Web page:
Tuesday, August 4, 2009

Potato Blight

Well, I unexpectedly and rather unhappily spent a good deal of time today dealing with potato blight. As it turns out, I have the dubious honor of being the first resident of my county to report a case of blight on potatoes. I knew I had to act quickly once I had identified it, but I had questions about how I might salvage some of the potatoes in the ground, if that were possible. Fortunately I did one smart thing; I called my county Agricultural Extension office. After briefly describing what I'd seen (darkish spots on the potato leaves, not starting at the leaf tip, and a faint white, fuzzy ring around the spot on the underside of the leaf), the Extension officer asked to come to our property to collect a sample for testing. I told him to come right over.

It was fortunate that I called him because he gave me good advice. We found the blight on only one of the four varieties of potato I planted this year, the La Ratte heirloom potato. Without his expert advice I would have pulled all these plants out of the ground, salvaged what potatoes I could find, and would have bagged the green parts of the plant for destruction. His advice was to cut the infected plants right down to ground level instead. He told me that the airborne fungal spores on the leaves will not travel down into the ground through the vascular system of the plant. (There are cases however of infected seed potatoes, in which the blight damages the plant from the ground upwards.) Had I dug for the potatoes in the process of getting the plants out, spores from the leaves would certainly have made contact with the potatoes. So right now, the tubers are probably not infected. But if the ground is disturbed, the spores may find their way onto the surface of the potatoes, which can then become badly infected during storage. Rain helps move spores from the leaves to the ground, and as the potatoes grow in the earth, they tend to crack the dirt apart, providing a perfect avenue of infection. He advised me to get rid of all traces of the above ground plants, let them bake in the sun in black plastic bags and wait a few days before digging up any spuds. I did that, then came inside to take a shower in order to get rid of any spores I had on me. The clothes I wore were washed and hung in the sun to dry. Then I sterilized the tool I used to cut the potato plants.

I plan to give it a few days before trying to harvest the potatoes. With some luck, I will have a limited crop of new potatoes from this variety. They won't store well and will need to be eaten up very soon. With a great deal of luck, I may have saved the other varieties of potatoes I'm growing from infection. But I'm not holding out too much hope there. I'd be fairly surprised if the other plants don't show blight soon, given our weather forecast of rain tomorrow.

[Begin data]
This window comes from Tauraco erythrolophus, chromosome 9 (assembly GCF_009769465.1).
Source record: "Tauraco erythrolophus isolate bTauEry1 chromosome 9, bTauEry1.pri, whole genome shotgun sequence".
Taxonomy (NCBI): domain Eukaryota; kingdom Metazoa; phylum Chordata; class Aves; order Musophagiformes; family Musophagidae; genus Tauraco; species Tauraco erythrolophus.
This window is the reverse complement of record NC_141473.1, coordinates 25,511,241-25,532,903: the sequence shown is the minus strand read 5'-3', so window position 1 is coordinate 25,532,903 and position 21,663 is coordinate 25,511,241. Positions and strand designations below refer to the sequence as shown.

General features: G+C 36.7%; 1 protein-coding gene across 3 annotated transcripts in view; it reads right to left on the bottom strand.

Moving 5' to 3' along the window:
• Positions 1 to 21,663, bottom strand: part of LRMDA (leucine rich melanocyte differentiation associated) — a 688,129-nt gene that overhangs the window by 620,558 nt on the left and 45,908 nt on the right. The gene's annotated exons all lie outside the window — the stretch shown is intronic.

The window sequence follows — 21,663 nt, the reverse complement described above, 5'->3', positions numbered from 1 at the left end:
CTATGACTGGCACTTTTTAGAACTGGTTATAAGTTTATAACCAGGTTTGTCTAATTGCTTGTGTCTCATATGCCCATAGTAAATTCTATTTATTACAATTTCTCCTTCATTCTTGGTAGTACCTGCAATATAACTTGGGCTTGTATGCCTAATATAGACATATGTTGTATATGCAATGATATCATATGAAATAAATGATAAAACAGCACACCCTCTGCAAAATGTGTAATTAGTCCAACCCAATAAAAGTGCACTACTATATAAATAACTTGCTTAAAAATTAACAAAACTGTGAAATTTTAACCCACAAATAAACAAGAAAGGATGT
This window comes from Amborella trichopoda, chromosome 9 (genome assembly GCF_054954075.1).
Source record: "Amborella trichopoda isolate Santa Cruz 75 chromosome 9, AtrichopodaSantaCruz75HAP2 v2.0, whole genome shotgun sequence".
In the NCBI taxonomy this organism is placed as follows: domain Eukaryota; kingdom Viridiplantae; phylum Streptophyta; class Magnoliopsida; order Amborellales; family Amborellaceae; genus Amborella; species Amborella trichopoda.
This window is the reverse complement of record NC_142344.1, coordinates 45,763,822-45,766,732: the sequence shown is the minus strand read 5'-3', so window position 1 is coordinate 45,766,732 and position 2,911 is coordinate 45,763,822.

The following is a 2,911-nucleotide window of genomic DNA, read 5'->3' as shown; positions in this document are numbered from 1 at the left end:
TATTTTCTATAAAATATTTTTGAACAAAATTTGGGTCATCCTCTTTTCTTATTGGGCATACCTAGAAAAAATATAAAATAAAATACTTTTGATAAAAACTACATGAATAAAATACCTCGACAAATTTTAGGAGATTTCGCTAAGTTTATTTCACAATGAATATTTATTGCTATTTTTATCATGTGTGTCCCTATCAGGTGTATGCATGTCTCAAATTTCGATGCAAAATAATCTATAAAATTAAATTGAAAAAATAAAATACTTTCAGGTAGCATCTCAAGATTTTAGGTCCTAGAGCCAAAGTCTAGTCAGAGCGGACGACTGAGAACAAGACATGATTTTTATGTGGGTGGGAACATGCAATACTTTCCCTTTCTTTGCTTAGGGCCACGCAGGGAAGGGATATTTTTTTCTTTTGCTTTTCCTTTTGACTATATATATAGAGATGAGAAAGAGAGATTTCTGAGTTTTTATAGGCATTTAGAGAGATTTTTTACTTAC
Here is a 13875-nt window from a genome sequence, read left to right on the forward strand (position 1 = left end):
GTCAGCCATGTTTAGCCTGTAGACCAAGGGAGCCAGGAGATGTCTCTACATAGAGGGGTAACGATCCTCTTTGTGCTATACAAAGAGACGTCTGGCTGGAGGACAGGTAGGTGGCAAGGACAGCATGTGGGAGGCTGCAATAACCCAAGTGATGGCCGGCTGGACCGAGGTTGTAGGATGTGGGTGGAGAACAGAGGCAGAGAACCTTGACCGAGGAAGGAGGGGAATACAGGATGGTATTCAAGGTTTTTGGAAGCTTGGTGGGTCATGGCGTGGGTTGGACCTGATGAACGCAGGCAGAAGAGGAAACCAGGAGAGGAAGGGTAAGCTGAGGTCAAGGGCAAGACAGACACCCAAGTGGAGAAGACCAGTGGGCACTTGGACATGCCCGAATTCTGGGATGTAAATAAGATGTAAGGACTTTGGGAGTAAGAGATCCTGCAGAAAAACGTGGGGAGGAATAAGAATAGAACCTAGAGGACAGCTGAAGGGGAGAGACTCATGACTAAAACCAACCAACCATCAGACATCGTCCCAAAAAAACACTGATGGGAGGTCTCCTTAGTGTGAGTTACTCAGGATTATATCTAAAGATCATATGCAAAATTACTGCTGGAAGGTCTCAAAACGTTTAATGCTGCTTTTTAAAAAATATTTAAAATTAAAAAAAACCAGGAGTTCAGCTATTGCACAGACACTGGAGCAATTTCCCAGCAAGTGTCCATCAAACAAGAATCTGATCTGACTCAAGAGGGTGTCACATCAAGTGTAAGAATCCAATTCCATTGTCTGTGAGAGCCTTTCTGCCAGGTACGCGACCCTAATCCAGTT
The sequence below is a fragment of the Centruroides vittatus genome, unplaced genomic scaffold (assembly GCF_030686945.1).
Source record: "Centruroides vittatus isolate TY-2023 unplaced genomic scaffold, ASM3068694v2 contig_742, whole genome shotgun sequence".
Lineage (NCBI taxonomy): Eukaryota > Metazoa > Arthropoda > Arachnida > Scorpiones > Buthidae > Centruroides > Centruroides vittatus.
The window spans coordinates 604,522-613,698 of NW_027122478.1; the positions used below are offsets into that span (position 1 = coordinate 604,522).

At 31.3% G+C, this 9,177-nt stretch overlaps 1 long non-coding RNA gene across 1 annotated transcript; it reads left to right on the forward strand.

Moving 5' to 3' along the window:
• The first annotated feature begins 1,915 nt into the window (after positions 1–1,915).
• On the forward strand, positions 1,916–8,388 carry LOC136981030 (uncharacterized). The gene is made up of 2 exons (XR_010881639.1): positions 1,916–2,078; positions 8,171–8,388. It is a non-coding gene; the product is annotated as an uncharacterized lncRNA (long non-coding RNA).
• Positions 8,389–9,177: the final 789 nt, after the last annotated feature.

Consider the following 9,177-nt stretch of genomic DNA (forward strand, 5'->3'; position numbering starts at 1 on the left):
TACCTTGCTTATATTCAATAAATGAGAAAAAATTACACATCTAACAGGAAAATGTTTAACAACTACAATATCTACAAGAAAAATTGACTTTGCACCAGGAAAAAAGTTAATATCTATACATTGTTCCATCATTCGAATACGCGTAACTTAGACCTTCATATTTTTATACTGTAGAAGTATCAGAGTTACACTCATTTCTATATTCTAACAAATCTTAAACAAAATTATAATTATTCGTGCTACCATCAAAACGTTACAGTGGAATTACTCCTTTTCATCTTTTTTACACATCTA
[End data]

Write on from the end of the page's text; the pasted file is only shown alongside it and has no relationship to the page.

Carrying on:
I know I'm late with the Action Item for this month. I'll try to have it posted tomorrow. It's been a busy August thus far.


Anonymous said...

Bummer. Sorry about all the hassle you're experiencing, and the disappointment.
On the bright side, you're not in Ireland in the 19th century!
(Now you feel better!)

kathy said...

I am going to link this post on my site (www.justincasebook.net)tommorrow as many here have blight and this was the best advice I have come across. Have you considered drying the potatoes for storage? I have not done this yet but the directions seem pretty straight forward. I lost a lot of spuds toward the end of storage this year. I am thinking if I dry some I will keep those for April,May and June when the stored potatoes start to sprout.

Kate said...

Thanks, Jenny.

Kathy, thanks for the (forthcoming) link. I too am surprised that I haven't seen this advice mentioned elsewhere. Perhaps it's not a widely accepted salvage practice, though it seems sound to me. I should note that I did catch this at a fairly early stage - there was still very little damage to the plants when I cut them down. Just a few telltale damaged leaves. Perhaps this only works when the blight is caught early enough to prevent really bad damage. I simply don't know.

I dug a few potatoes yesterday and they look fine. We ate them for dinner last night. The extension agent thinks the potatoes will harden off at least partially in the ground, now that the plant tops are gone. He said if I give it two weeks from the time I cut them down the spuds should have some storage ability, though not as good as if the plant had died a natural death.

So far we've had no rain since I found the blight on that variety. My other varieties and the tomatoes are showing no blight right now. Possible rain on Sunday though, and the extension agent thought it was pretty inevitable that the other varieties would show it too. If it turns out I can use this triage technique to get *some* potatoes from each variety, well, I won't be thoroughly miserable. I just hope it helps someone else salvage some of their efforts too.